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Old 13th August 2017, 09:19 AM   #1
Undesired Walrus
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The lost community and visas

I'm sure this is a question that has never been asked and never will again but this being Jref and all I thought I'd give it a go.

When hemingway, Fitzgerald, stein and that mob came over to live in Paris in the 20s, originally as struggling writers and critics, what was the visa arrangement? How were they allowed to live so long in the country without getting booted out?


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Old 13th August 2017, 09:20 AM   #2
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Sorry, lost generation


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Old 13th August 2017, 09:27 AM   #3
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Originally Posted by Undesired Walrus View Post
I'm sure this is a question that has never been asked and never will again but this being Jref and all I thought I'd give it a go.

When hemingway, Fitzgerald, stein and that mob came over to live in Paris in the 20s, originally as struggling writers and critics, what was the visa arrangement? How were they allowed to live so long in the country without getting booted out?


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I guess you'd have to ask someone familiar with 1920s French immigration law.

Lotsa luck with that.

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Old 13th August 2017, 09:53 AM   #4
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Pure speculation, but.....

Are you also wondering how they got by without ATMs?

Before The Great War (get off my lawn, kid) people rarely travelled with passports. Seeing as to how the Roaring 20s wasn't that long thereafter, the attitudes may have been more casual. It wasn't until the Depression that "work visas" became an issue.

Plus, of course, they were self-supporting for all intents and purposes. They weren't taking jobs away from anyone. Presently, and I sincerely doubt it was different in the 20s, Americans don't need a separate visa to visit France for up to three months; the chop at the arrival port is your visa.

I could, right now, provided I prove that I have my own insurance (a late 20th century requirement) and sufficient funds to take care of myself, get a visa for a year and get it easily extended for another. I'm pretty sure requirements are much stricter than ninety years ago.
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Old 13th August 2017, 09:13 PM   #5
Dabop
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Originally Posted by nationalarchives.gov.uk
Before the First World War it was not compulsory for someone travelling abroad to apply for a passport.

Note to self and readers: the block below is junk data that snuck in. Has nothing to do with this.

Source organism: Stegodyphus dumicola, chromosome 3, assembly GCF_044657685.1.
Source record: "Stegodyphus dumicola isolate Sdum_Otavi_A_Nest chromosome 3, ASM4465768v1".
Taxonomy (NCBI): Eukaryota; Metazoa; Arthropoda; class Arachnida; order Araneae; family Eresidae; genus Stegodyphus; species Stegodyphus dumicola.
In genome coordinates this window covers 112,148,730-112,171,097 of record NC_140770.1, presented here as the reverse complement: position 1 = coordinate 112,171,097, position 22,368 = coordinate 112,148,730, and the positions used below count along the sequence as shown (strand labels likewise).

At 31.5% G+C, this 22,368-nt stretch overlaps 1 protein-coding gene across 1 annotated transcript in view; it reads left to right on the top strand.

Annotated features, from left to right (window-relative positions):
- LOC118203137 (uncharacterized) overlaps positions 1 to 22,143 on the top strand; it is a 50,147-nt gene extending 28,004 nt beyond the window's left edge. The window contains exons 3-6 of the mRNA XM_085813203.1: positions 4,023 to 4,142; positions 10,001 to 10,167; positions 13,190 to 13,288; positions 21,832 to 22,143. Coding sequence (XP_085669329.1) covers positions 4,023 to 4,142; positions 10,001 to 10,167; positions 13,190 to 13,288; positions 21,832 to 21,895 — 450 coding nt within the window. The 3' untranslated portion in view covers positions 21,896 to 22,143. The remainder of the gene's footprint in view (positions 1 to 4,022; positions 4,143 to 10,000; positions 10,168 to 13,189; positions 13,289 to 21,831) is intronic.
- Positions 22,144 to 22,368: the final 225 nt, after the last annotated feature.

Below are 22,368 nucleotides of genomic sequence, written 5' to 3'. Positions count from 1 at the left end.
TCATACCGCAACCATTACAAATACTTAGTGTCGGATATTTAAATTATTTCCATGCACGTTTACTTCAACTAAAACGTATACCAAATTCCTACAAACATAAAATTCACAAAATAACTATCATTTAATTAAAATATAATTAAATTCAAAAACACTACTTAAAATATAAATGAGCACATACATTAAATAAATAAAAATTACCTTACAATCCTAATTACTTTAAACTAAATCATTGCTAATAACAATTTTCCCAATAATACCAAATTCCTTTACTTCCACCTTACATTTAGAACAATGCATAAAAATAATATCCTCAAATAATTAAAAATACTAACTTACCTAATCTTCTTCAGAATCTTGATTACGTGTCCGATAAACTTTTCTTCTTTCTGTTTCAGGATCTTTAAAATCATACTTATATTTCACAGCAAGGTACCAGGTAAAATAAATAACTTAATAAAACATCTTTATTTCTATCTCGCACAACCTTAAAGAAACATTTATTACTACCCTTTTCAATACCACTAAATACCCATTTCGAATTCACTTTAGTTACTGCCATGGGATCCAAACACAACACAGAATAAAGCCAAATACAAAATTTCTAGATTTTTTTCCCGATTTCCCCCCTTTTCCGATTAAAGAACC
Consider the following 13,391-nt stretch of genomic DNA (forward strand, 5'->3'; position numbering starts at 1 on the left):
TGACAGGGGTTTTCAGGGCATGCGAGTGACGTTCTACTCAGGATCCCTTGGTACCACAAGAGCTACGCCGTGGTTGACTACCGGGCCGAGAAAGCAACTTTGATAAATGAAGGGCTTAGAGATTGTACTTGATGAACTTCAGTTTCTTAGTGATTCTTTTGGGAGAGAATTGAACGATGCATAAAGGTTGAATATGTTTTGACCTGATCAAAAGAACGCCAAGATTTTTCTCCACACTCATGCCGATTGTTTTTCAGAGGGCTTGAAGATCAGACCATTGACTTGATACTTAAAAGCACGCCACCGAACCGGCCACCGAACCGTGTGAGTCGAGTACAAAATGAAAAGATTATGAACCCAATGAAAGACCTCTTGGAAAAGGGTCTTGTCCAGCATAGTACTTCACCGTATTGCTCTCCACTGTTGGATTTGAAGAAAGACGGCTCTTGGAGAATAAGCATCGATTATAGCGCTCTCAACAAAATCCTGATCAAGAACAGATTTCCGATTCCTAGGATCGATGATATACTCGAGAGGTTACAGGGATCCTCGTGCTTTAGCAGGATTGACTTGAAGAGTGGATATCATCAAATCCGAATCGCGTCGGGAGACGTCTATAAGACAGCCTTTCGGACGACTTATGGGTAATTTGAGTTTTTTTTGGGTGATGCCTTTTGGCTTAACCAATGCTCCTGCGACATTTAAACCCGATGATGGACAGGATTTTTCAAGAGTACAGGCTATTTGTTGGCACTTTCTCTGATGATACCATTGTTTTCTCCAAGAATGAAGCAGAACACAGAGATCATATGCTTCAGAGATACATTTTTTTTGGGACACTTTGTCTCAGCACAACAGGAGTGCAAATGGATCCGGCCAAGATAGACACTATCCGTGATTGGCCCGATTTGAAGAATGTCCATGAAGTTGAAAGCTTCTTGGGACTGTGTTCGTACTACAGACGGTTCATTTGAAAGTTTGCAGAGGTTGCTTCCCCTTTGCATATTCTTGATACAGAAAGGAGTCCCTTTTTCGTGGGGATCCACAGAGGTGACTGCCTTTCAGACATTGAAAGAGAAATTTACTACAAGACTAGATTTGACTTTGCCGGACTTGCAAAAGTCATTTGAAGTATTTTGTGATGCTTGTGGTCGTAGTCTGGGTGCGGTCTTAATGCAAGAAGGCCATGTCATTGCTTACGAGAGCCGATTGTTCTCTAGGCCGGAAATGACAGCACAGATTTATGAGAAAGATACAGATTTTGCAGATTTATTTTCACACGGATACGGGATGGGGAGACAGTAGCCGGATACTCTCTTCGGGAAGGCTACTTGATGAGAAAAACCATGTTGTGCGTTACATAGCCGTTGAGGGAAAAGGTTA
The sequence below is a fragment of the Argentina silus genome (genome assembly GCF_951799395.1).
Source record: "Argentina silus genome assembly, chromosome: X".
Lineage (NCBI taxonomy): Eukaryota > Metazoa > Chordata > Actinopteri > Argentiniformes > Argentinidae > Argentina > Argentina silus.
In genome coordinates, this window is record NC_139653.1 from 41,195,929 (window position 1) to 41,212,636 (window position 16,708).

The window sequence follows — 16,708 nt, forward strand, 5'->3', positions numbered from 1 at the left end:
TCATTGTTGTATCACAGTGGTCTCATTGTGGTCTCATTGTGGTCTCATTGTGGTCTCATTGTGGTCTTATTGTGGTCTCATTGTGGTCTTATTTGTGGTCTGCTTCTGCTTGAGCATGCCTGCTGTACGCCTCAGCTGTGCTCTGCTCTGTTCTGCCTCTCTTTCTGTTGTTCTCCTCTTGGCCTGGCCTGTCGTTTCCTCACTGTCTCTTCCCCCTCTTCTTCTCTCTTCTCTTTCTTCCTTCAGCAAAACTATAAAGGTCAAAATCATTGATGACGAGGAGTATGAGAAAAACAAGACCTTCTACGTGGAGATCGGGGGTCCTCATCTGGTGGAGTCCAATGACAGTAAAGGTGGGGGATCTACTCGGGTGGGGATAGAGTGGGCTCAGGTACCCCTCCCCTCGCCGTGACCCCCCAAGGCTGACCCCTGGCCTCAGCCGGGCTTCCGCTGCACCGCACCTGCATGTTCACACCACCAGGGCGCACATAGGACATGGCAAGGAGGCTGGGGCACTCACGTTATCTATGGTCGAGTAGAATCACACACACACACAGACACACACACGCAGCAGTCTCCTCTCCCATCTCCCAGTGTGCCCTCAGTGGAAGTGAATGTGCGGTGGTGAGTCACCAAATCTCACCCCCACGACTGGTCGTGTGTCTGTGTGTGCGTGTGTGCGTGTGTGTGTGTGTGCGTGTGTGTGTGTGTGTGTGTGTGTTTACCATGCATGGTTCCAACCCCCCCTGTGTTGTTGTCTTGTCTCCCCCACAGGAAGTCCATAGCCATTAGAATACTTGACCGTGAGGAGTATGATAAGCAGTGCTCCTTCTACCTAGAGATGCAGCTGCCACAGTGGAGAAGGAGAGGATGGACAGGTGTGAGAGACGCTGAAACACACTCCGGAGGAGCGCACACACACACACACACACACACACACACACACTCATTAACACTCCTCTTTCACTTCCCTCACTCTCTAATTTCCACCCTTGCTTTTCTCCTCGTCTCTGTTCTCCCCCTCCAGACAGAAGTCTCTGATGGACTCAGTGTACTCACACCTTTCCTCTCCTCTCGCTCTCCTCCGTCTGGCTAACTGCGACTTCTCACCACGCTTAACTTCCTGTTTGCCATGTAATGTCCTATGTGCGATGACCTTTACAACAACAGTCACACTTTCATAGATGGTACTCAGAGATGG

Possession of a passport was confined largely to merchants and diplomats, and the vast majority of those travelling overseas had no formal documents..
Even after the second world war (especially just after it) it wasn't unheard of for people to arrive without any formal paperwork, my uncle who was born in England, traveled to Oz as a ten pound pommie just after the second world war and had never held a passport (of any nationality) until late last year when he wanted to return to visit family.
Funnily enough, he was issued an Oz passport eventually, despite being born in England, and having lived almost his entire life here, paid taxes, been issued a drivers license and owning a house, he was never actually formally an Ozzie according to the govn....
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Old 20th August 2017, 01:13 PM   #6
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The "lost generation" didn't immigrate, they resided. They'd need to register with the police, obtain a French identity card et cetera, but would have few problems if they didn't cause trouble.

As for money, there were letters of credit and travellers cheques. A USAian could open an account and arrange for money to be transferred from the US relatively easily. There would be a delay but the telegraph network meant that this would be a few days.

BTW the 1920s was the era of "Paris divorces" for USAians, where couple would travel to France to arrange a marriage dissolution in the easier (and far more female friendly) legal climate there. Almost one thousand US marriages were ended in the period 1922-9.


ETA: Oops, I forgot to address the actual OP question. From 1922 there was no visa requirements for travellers between the USA and France, this was part of a major abolition of visa requirements in the period. The UK was a major exception to this.
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Last edited by catsmate; 20th August 2017 at 01:43 PM.
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Old 20th August 2017, 01:14 PM   #7
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Worst places for your marriage to end


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Old 22nd August 2017, 06:22 PM   #8
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Originally Posted by Undesired Walrus View Post
Worst places for your marriage to end


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Suppose it depends on the marriage.
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